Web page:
Opioid Addiction vs. Abuse continued...
"People with pain sometimes take pain medicine inappropriately to feel a little high or improve their mood," says Karen Miotto, MD, an addiction psychiatrist at the UCLA Neuropsychiatric Institute. "They might take one after a fight with a spouse or a hard day at work." Some people with chronic pain also have issues like anxiety and depression. They might start leaning on their pain medication to help them with these conditions too.
While we tend to focus on addiction, misuse and abuse can also be dangerous. Opioids are powerful drugs with real risks.
"In the last three to five years, we've seen a significant increase in the number of unintentional overdose deaths caused by prescription painkillers," Webster tells WebMD. "At least half of them are in people who have legitimate pain problems with legitimate prescriptions." Taking these drugs in ways your doctor didn't intend simply isn't safe.
"Our culture encourages the attitude that if one pill is good, two is better," Webster says. "With opioids, that can be lethal."
What Increases the Risk of Drug Addiction and Abuse?
The risks of drug addiction and abuse don't seem to be the same for everyone.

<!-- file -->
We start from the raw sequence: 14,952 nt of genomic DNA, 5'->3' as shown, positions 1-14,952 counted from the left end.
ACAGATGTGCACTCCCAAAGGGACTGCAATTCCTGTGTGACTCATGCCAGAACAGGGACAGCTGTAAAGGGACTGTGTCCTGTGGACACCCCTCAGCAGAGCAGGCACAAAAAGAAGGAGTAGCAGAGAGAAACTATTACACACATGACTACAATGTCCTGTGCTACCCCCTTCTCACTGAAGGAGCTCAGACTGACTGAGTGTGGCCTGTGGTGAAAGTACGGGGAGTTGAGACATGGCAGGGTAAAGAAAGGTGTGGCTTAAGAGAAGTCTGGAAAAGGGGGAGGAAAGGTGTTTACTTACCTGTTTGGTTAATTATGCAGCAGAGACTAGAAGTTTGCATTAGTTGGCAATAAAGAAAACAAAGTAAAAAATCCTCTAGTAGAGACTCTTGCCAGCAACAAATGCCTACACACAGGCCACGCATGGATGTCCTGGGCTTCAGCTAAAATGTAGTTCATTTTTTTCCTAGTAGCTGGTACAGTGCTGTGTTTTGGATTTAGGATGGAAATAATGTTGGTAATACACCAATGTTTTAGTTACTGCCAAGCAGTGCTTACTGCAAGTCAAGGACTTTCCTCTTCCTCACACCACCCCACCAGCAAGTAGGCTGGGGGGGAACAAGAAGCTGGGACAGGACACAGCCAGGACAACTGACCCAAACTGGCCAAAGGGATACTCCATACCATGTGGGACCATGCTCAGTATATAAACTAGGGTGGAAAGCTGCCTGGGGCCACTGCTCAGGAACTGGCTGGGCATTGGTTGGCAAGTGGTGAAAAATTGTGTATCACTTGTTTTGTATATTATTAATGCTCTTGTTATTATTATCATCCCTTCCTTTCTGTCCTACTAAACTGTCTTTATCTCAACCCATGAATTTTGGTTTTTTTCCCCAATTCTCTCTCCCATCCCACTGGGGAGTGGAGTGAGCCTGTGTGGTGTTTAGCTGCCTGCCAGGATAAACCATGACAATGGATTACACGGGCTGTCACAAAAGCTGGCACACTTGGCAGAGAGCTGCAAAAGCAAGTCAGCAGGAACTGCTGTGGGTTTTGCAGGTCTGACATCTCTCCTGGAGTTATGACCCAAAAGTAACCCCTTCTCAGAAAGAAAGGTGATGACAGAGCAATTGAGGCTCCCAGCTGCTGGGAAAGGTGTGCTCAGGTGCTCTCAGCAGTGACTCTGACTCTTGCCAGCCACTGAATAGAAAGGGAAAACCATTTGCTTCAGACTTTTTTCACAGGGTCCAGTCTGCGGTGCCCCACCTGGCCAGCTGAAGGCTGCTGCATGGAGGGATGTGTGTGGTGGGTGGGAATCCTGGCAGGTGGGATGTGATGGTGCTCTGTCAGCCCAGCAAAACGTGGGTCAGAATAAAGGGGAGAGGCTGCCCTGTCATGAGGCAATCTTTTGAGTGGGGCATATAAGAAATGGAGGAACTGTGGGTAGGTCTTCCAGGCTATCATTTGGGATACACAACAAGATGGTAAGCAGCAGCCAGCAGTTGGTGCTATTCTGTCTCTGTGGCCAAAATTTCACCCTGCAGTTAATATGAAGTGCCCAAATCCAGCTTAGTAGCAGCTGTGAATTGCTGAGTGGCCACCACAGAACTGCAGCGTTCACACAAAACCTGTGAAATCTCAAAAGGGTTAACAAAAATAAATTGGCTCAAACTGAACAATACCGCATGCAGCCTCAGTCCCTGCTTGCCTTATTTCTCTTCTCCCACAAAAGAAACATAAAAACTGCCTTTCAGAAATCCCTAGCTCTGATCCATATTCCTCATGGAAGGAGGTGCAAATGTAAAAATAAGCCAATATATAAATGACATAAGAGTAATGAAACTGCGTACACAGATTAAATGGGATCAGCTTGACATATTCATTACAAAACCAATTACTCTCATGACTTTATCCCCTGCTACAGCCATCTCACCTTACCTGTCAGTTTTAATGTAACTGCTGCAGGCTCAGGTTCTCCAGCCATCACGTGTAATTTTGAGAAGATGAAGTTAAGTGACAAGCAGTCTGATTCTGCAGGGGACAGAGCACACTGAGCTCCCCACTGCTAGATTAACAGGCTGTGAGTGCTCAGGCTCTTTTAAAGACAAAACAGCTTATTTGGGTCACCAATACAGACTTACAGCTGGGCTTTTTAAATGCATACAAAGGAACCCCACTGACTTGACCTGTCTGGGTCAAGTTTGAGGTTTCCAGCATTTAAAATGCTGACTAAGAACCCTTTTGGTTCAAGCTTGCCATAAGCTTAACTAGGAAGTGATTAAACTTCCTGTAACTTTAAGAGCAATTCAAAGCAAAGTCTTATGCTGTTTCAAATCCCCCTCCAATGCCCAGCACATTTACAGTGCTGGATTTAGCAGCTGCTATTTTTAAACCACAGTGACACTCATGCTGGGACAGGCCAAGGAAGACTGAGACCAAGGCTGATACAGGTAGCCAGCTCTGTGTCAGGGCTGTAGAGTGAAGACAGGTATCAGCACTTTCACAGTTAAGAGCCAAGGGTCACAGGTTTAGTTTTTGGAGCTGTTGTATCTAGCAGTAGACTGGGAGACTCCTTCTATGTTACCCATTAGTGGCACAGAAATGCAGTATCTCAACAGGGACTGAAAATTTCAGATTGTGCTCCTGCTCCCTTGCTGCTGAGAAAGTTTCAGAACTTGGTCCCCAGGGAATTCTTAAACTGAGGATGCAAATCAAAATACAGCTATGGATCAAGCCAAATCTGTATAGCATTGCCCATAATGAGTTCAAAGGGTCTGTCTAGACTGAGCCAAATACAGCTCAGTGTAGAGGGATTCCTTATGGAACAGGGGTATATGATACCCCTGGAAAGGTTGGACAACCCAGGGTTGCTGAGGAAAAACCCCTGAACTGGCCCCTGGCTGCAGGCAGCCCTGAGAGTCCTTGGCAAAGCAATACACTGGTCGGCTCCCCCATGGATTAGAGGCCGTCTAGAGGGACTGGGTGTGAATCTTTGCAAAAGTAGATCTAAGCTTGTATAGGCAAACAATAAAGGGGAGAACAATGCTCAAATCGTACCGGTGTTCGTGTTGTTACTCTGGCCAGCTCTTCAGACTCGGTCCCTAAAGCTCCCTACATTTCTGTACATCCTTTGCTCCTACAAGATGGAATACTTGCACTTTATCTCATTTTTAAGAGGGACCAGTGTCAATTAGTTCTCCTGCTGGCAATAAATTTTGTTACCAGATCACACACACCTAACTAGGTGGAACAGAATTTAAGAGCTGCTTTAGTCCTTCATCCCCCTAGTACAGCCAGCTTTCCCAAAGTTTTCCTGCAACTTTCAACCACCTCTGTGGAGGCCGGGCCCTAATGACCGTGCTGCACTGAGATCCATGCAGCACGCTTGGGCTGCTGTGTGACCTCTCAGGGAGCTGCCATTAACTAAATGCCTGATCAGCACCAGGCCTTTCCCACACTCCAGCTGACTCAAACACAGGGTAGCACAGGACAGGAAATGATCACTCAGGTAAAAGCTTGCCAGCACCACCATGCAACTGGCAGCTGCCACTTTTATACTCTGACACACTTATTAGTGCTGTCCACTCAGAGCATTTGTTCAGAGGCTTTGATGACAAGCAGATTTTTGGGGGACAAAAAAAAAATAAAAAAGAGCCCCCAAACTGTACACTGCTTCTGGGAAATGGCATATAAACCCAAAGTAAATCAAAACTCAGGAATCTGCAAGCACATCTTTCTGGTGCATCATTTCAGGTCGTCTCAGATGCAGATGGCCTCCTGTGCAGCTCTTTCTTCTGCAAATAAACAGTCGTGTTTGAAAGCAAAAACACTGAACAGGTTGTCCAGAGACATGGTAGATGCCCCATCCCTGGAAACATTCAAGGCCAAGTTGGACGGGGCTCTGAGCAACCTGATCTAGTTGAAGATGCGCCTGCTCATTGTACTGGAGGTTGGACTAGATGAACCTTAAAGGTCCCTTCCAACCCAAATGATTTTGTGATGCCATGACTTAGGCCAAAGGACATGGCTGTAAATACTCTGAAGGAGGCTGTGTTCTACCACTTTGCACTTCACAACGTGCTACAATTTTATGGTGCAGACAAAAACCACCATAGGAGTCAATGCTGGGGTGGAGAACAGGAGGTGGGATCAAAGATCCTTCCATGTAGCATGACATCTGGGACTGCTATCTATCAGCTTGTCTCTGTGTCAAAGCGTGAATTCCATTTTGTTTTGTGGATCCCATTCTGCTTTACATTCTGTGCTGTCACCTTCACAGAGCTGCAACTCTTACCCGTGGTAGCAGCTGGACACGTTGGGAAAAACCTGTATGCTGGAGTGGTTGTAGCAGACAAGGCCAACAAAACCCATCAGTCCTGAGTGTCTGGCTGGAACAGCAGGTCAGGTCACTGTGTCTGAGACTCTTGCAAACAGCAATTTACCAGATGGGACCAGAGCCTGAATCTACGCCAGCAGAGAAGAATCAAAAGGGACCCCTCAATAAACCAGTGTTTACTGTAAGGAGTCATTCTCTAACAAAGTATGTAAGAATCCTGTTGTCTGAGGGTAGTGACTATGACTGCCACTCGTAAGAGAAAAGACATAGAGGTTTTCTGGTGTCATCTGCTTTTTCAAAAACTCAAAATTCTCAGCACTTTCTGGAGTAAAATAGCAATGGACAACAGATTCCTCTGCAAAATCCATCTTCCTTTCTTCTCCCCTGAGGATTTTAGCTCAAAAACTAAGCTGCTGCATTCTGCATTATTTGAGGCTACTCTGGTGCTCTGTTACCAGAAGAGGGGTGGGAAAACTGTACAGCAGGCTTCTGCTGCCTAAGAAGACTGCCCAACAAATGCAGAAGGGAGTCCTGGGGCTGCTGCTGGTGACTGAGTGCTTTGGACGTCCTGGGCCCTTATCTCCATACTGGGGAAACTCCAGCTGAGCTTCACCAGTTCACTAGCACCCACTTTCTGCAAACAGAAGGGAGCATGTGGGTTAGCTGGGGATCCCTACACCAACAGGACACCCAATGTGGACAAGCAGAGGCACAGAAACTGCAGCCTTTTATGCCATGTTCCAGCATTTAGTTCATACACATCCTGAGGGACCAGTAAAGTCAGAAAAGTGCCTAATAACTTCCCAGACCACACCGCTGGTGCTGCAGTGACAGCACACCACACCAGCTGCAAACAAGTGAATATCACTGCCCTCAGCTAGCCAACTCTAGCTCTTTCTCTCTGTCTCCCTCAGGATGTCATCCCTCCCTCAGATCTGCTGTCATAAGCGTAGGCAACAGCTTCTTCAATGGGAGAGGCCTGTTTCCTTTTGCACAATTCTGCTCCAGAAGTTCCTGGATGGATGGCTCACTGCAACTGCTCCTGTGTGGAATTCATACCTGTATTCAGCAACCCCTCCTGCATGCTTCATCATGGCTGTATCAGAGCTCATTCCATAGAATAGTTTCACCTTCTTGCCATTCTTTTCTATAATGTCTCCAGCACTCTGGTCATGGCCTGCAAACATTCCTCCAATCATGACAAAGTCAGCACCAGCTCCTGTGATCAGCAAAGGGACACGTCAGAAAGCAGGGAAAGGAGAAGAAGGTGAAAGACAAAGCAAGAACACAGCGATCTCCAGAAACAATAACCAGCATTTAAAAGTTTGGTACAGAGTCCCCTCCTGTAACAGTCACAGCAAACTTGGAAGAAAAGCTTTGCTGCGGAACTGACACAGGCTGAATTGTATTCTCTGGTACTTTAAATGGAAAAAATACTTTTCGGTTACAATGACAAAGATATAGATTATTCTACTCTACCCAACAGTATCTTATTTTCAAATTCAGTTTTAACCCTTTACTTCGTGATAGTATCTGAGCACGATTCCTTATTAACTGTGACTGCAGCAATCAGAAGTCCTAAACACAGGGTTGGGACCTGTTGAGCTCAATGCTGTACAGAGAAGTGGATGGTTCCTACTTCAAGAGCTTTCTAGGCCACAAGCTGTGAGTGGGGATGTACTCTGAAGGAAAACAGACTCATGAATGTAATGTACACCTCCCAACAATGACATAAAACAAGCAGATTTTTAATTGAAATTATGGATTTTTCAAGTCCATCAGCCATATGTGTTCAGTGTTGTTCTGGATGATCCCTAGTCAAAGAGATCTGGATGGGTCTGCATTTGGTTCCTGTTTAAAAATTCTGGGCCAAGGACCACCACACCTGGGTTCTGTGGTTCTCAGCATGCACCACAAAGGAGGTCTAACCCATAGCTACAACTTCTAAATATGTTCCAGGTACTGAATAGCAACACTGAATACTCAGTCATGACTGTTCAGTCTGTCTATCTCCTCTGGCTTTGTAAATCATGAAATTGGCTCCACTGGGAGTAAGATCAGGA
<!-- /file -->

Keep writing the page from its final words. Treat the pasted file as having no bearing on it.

"It's not the pills alone that make an addiction," Miotto says. She points out that addiction develops from a number of physiological, psychological, genetic, and social factors. A personal history of substance abuse also seems to increase the risk.
Mixing drugs also increases the risk of problems. "If you're taking your pain medicine along with other prescription drugs, you ratchet up the risk of addiction enormously," says Miotto.
Webster says that pain itself is a risk factor: the greater the severity of the pain, the higher the risk of drug abuse and addiction. "After years of living with severe chronic pain, people will do anything to get rid of it," he tells WebMD.
The Effects of Addiction and Abuse
Miotto says that drug addiction may seem to start innocently. A person might just occasionally call in a prescription early, or take a spouse's medication as well as their own. "These behaviors can creep up on people slowly and then, all of a sudden, they have a physical dependency," says Miotto.